The Art of Political Murder by Francisco Goldman
Who Killed the Bishop?

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Synopsis

Bishop Juan Gerardi, Guatemala’s leading human rights activist, was bludgeoned to death in his garage on a Sunday night in 1998, two days after the presentation of a groundbreaking church-sponsored report implicating the military in the murders and disappearances of some two hundred thousand civilians. Realizing that it could not rely on police investigators or the legal system to solve the murder, the church formed its own investigative team, a group of secular young men in their twenties who called themselves Los Intocables (the Untouchables). Known in Guatemala as “The Crime of the Century,” the Bishop Gerardi murder case, with its unexpectedly outlandish scenarios and sensational developments, confounded observers and generated extraordinary controversy. In his first nonfiction book, acclaimed novelist Francisco Goldman has spoken to witnesses no other reporter has reached, and observed firsthand some of the most crucial developments in the case. Now he has produced The Art of Political Murder, a tense and astonishing true detective story that opens a window on the new Latin American reality of mara youth gangs and organized crime, and tells the story of a remarkable group of engaging, courageous young people, and of their remarkable fight for justice.
 

About Francisco Goldman

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Francisco Goldman is the author of three previous works of fiction (The Long Night of White Chickens, The Ordinary Seaman, and The Divine Husband), and one work of nonfiction, The Art of Political Murder. His first novel, The Long Night of White Chickens, was awarded the Sue Kaufman Prize for First Fiction from the American Academy of Arts and Letters, and The Ordinary Seaman, his second novel, was a finalist for the International IMPAC-Dublin Literary Award and the Los Angeles Times Book Prize in Fiction. He has been the recipient of a Guggenheim Fellowship and is a Fellow at the New York Public Library Center for Scholars and Writers. Currently the Allan K. Smith Professor of English at Trinity College in Hartford, Connecticut, Francisco's writing has appeared in publications including the New Yorker, Harper's, the New York Times Magazine, Esquire, and the New York Review of Books. He lives in New York City and Mexico City. Winner of the prestigious Audie Award for his recording of Empire of Liberty: A History of the Early Republic by Gordon S. Wood, veteran actor Robert Fass is equally at home in a wide variety of styles, genres, characters, and dialects. Robert also earned an Earphones Award for his narration of Francisco Goldman's novel Say Her Name, which was named one of the Best Audiobooks of 2011 by AudioFile magazine. He has given voice to modern and classic fiction writers alike, including Ray Bradbury, Joyce Carol Oates, Isaac Asimov, Jeffrey Deaver, and John Steinbeck, plus nonfiction works in history, health, journalism, and business. For eleven years, Robert was featured weekly on the InTouch network, broadcasting selections from the New Yorker magazine to the visually impaired.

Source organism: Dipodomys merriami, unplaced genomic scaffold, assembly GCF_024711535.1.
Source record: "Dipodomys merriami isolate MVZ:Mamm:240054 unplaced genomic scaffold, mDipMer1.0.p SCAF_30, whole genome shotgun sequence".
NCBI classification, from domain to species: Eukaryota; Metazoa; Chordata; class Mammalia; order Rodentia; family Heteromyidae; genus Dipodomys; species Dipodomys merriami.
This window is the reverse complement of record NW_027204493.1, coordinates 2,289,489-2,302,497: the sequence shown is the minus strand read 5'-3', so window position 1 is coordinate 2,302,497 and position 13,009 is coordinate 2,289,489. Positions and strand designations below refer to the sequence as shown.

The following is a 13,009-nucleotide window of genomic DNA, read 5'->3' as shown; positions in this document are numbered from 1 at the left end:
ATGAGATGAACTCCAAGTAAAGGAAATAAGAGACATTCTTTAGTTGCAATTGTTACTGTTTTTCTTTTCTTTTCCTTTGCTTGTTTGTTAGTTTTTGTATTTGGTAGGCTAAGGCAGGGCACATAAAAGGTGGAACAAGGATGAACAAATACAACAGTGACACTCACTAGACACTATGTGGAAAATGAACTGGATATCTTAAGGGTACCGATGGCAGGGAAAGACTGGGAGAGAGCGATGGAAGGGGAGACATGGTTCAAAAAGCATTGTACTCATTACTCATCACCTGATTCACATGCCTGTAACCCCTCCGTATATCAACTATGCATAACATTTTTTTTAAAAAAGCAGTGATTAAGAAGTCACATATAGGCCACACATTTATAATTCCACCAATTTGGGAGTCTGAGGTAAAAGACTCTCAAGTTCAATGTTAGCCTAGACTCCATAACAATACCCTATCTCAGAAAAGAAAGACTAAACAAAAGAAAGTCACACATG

Published September 16, 2008 by Grove Press. 416 pages
Genres: Biographies & Memoirs, History. Non-fiction

Unrated Critic Reviews for The Art of Political Murder

Kirkus Reviews

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Ultimately, some heads rolled—but were they the right heads?

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The New York Times

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Byron Lima Oliva and his father, the retired colonel Byron Disrael Lima Estrada — both extreme right-wingers and powerful figures in military intelligence — were actively present.

Oct 06 2007 | Read Full Review of The Art of Political Murder: ...

The New York Times

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As a novelist, Francisco Goldman has mined Guatemalan misery and magic, most notably in his semiautobiographical “Long Night of White Chickens,” in which the protagonist investigates the murder of a young woman who was like a sister to him.

Sep 30 2007 | Read Full Review of The Art of Political Murder: ...

The Guardian

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The Art of Political Murder: Who Killed Bishop Gerardi?

Feb 23 2008 | Read Full Review of The Art of Political Murder: ...

The Guardian

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The Art of Political Murder: Who Killed Bishop Gerardi?

Feb 17 2008 | Read Full Review of The Art of Political Murder: ...

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London Review of Books

Juan Gerardi, an auxiliary bishop of the archdiocese of Guatemala, was bludgeoned to death with a paving slab in his garage on the night of 26 April 1998.

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Bookmarks Magazine

As the Chicago Tribune puts it, "The heart of the story, Goldman brilliantly recognizes, is not only the murder but also the crude, insidiously effective ways the killers obfuscated its political motives, spinning stories as farcically compelling as any Latin soap opera."

Dec 03 2007 | Read Full Review of The Art of Political Murder: ...

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